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Wibsey maps

Historic maps of Wibsey and the local area, hand-drawn by Ordnance Survey and Samuel Lewis.   View all Wibsey maps

Wibsey area books

Displaying 1 of 28 books about Wibsey and the local area.   View all books for this area

Memories of Wibsey

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West Yorkshire memories

Great Horton Industrial Society Ltd

We have just acquired a silver teapot with the following inscription:-
Presented to Mr L A Drake by the EMPLOYEES of the Great Horton Industrial Society Ltd February 7th 1899.
It is a beautiful antique teapot with a highly decorative surround to the central inscription. Have you any other information on this event or person ?
We are Roy & Jeanette Walker 19, Glenstrae Road Christchurch 8081 New Zealand

Is This my Dad Driving The Jag?

Wade House Road c1960, Shelf
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Between 1960-62 my dad, Harry Henshall of Westbury Road, Cooperville drove a Jaguar Mark 2, 2.4 litre in two tone grey over Westminster blue and with the registration number XUG384. At this time he worked at Home Silks aka Mandale Mills as Foreman Overlooker.
I can't be sure from the picture that it is definitely two-tone or even if it is a Jag but I'd like to think it was him.

Moving House

At the time we lived near Coley church, mum, dad, sister June, brother Paul and me, Steven. I remember moving up to Burnley Hill Terrace near the Duke of York on a  horse and cart. I didn't realise then but it was our first house with a bathroom, it must of been heaven for mum and dad not having to get that bath tub out anymore. It was a loving warm house where 3 more brothers came later on. I have fond memories of dad, God rest his soul, washing all Saturday morning with that famous twin tub. The hours we spent down on Houseman's Farm at hay making. Great times at Shelf youth club and round the dam fishing. My dad worked at Sam Smith's mill, and mum worked evenings there. My dad many times came home with cuts on his head and I often wondered why until later when I worked at Crossley Carpets and I had to clean the machines that I  now know how he got... Read more

Buttlers' Belly Bashers, 1963

Yes, that's the name we gave them later on in our youth. No one did fish and chips like Mr Buttler and his wife, only costing a few pence to my knowledge. We used to put loads of salt and vinigar on. Then this loud voice would say 'That's enough lads, off you go' . Buttlers even became a hang-out place for our gang once over. When I look back I think it was his fish and chips why we hung out there. My wife even became a lover of his fish and chips in our courting days. Yes, it was a sad day when he retired, end of another era (long live my thoughts of Buttlers' belly bashers). For those who don't know where Buttlers was, it was down by Shelf roundabout, they have built flats there now.

Living in Shelf 1971-1981

My mom lived in the shop at Shelf Roundabout but moved away to Bradford, I think when she met my dad. When I was 8 my mom, now on her own, must have felt the pull back to Shelf and brought me and my sister, Linda to live on Car House Road. We moved a couple of times, once to Cheap Side, Shelf Moor, then to Burned Road just across from the post office. I worked at Stump Cross garage near Shibden Park from the age of 15 to 18. I have many fond memories of Shelf as a young boy, playing down Shelf Woods and Shelf Park. We would often go to Shelf roundabout and hang around the fish shop. I had a Yamaha fs1e motorbike at 16 and would cruise round Shelf and the surrounding areas with a few mates; Richard Ambler who had a Garrely 50 and Micheal shackleton with his Honda 50. One thing I always remember about Shelf Park was when I was about 14, I was walking past the... Read more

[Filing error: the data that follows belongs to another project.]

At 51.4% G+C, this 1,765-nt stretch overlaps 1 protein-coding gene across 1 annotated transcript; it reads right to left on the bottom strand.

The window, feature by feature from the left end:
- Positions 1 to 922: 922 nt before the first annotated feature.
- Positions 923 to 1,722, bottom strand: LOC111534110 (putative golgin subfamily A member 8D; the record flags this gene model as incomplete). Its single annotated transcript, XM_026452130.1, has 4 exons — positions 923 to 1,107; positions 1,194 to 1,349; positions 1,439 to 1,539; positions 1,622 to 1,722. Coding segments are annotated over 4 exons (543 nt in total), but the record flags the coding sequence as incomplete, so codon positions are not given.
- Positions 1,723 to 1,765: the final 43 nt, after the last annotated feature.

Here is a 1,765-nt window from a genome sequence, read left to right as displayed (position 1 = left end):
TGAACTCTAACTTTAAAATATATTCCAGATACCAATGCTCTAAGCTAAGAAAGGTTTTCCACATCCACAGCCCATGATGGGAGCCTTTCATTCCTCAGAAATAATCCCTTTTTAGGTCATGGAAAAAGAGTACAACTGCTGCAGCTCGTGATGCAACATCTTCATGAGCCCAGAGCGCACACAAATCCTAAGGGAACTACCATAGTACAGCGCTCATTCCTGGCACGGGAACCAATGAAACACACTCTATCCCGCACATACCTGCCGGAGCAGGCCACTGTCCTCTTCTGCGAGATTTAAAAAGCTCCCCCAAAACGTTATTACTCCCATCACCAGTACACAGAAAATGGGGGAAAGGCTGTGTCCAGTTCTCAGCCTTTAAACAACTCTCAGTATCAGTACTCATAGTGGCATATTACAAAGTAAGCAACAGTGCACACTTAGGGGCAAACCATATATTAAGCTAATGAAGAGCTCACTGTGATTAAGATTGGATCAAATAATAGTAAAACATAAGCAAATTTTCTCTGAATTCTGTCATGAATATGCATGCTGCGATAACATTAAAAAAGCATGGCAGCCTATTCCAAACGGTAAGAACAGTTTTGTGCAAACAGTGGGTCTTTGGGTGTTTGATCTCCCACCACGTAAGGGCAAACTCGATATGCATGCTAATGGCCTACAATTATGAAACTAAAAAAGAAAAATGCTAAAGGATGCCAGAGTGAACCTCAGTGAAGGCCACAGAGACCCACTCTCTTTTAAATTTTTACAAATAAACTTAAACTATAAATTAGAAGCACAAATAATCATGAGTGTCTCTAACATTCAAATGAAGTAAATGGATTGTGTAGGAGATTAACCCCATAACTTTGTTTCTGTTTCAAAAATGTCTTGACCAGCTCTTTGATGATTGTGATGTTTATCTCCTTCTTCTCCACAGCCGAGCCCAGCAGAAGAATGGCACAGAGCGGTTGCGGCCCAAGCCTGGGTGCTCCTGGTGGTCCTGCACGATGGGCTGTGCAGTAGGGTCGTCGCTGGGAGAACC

June Memory's at Burley Hill Terr

I lived there with mum, dad, sister Iris and brother Graham, my sister got married from that house. I have good memories from that house, I remember helping with hay making, feeding a white cow over my garden wall, getting our first TV in Shelf for the Queen's Coronation . My brother went to live at Pepper Hill. I went to Shelf school. My granny and aunts lived opposite a park, we used to pick blue bells in the woods. Dad played in Black Dyke Band. We went to live in Queensbury at west end up Commercial Street, no bath room, toilet down the street, it was bad. Then we got a bathroom, but I had no bedroom then so we moved, but when I lived there I went to Fox Hill and Queensbury School. My name was June Bentley before Brownhill.

A Wartime Symbol of Defiance - A Giant Meat Pie!

Manningham Lane c1950, Bradford
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One of Bradford’s famous literary sons was the author and playwright J B Priestley, who was born in Mannheim Road, Bradford, on 13 September 1894. J B Priestley provided Britain with a rather strange morale-boosting symbol during the Second World War – a meat and potato pie. The pie which inspired Priestley had been a feature in the window of Arthur Roberts’s food shop in Godwin Street for around 40 years; it actually consisted of a pie crust over an empty pie dish, which concealed a mechanism that puffed steam out of holes in the crust at intervals. During the war Priestley broadcast a series of radio talks on Sunday evening, and one day he visited Bradford just after the window of Arthur Roberts’s shop had been blown off in an air-raid. Priestley happened to wander past the bomb-damaged shop and there, in the partly boarded-up window, was the pie, still puffing away and trying to entice shoppers to come in and buy. Priestley described the scene in his next... Read more

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